Great Dane gets unique surgery, new life
Sep 27, 2011
Cooper, a Great Dane, was 11 weeks old when he suffered an injury that left him with a badly damaged right rear tibia. His mother stepped on his leg when he was 2 weeks old and he was going to live life with a perpetual limp when a small animal surgeon went to work on him, The Denver Post reports.
The surgeon, Dr. Ross Palmer, used a human orthopedic device that is not yet available in the U.S. On loan from an Italian colleague, the device allowed Palmer to correct bony angular deformities and can gradually stretch the healing bone so the bad leg can catch up to the health of the other limbs, the news source reports. At 10 months and 130 pounds, Cooper is now a running and walking miracle.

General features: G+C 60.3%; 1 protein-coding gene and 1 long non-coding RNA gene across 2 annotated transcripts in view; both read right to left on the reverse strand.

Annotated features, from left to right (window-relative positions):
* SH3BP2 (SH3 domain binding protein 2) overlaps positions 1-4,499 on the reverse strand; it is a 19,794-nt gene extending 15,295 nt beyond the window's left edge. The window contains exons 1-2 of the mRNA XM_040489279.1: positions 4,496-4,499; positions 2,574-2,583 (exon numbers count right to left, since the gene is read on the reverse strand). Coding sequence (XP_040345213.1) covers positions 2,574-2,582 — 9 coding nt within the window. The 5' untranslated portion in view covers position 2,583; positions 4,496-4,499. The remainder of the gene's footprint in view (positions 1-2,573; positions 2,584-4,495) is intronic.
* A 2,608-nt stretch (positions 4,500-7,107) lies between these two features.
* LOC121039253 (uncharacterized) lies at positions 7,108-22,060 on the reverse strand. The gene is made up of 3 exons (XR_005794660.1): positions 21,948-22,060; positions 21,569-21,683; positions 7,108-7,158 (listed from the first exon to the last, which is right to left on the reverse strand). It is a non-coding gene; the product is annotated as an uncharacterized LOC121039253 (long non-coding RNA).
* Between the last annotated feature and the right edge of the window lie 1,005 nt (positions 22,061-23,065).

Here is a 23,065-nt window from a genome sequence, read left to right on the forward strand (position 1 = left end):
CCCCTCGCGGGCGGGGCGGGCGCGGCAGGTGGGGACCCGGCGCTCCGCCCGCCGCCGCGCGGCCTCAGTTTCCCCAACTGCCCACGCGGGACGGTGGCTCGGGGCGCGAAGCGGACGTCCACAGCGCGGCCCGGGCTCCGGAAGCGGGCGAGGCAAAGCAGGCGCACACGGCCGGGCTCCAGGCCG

According to Doctors Foster and Smith, splints, casts, pins, steel plates and screws are used to heal broken bones and other fractures in animal bones just as they are in human bones. Puppies also have an advantage in healing from fractures - because they are growing, their bones heal faster and they have less weight to put on the fragile bone, the news source reports.